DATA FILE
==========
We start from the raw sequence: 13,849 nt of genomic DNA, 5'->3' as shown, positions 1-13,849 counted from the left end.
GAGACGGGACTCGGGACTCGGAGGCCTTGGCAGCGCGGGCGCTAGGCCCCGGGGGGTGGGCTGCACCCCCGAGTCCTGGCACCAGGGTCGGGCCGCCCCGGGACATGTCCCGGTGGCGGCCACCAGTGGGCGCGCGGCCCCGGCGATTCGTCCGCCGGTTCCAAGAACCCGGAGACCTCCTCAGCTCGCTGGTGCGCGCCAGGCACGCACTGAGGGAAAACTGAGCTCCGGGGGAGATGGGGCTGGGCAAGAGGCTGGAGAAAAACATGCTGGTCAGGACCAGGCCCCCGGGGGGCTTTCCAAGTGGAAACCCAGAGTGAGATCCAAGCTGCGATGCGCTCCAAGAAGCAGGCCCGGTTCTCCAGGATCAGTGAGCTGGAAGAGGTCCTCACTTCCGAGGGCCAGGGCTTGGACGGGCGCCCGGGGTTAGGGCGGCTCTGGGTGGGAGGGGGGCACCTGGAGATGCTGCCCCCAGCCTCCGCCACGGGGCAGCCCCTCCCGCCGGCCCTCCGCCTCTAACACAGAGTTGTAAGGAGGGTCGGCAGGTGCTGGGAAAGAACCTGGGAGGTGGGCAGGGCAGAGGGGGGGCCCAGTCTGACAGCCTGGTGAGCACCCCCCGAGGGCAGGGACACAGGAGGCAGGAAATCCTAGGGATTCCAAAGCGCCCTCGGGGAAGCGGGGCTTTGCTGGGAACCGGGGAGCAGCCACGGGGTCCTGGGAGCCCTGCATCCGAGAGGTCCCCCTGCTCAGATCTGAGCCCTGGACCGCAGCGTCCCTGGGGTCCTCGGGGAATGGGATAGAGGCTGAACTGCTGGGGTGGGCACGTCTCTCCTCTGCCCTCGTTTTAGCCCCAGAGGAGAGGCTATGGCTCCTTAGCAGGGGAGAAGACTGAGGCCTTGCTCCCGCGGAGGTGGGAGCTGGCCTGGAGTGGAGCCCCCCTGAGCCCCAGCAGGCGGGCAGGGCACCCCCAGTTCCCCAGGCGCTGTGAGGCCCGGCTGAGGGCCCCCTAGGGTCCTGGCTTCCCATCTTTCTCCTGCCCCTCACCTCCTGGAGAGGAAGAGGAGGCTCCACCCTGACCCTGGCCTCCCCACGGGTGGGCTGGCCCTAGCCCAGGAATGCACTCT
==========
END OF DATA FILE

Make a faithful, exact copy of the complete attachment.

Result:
We start from the raw sequence: 13,849 nt of genomic DNA, 5'->3' as shown, positions 1-13,849 counted from the left end.
GAGACGGGACTCGGGACTCGGAGGCCTTGGCAGCGCGGGCGCTAGGCCCCGGGGGGTGGGCTGCACCCCCGAGTCCTGGCACCAGGGTCGGGCCGCCCCGGGACATGTCCCGGTGGCGGCCACCAGTGGGCGCGCGGCCCCGGCGATTCGTCCGCCGGTTCCAAGAACCCGGAGACCTCCTCAGCTCGCTGGTGCGCGCCAGGCACGCACTGAGGGAAAACTGAGCTCCGGGGGAGATGGGGCTGGGCAAGAGGCTGGAGAAAAACATGCTGGTCAGGACCAGGCCCCCGGGGGGCTTTCCAAGTGGAAACCCAGAGTGAGATCCAAGCTGCGATGCGCTCCAAGAAGCAGGCCCGGTTCTCCAGGATCAGTGAGCTGGAAGAGGTCCTCACTTCCGAGGGCCAGGGCTTGGACGGGCGCCCGGGGTTAGGGCGGCTCTGGGTGGGAGGGGGGCACCTGGAGATGCTGCCCCCAGCCTCCGCCACGGGGCAGCCCCTCCCGCCGGCCCTCCGCCTCTAACACAGAGTTGTAAGGAGGGTCGGCAGGTGCTGGGAAAGAACCTGGGAGGTGGGCAGGGCAGAGGGGGGGCCCAGTCTGACAGCCTGGTGAGCACCCCCCGAGGGCAGGGACACAGGAGGCAGGAAATCCTAGGGATTCCAAAGCGCCCTCGGGGAAGCGGGGCTTTGCTGGGAACCGGGGAGCAGCCACGGGGTCCTGGGAGCCCTGCATCCGAGAGGTCCCCCTGCTCAGATCTGAGCCCTGGACCGCAGCGTCCCTGGGGTCCTCGGGGAATGGGATAGAGGCTGAACTGCTGGGGTGGGCACGTCTCTCCTCTGCCCTCGTTTTAGCCCCAGAGGAGAGGCTATGGCTCCTTAGCAGGGGAGAAGACTGAGGCCTTGCTCCCGCGGAGGTGGGAGCTGGCCTGGAGTGGAGCCCCCCTGAGCCCCAGCAGGCGGGCAGGGCACCCCCAGTTCCCCAGGCGCTGTGAGGCCCGGCTGAGGGCCCCCTAGGGTCCTGGCTTCCCATCTTTCTCCTGCCCCTCACCTCCTGGAGAGGAAGAGGAGGCTCCACCCTGACCCTGGCCTCCCCACGGGTGGGCTGGCCCTAGCCCAGGAATGCACTCT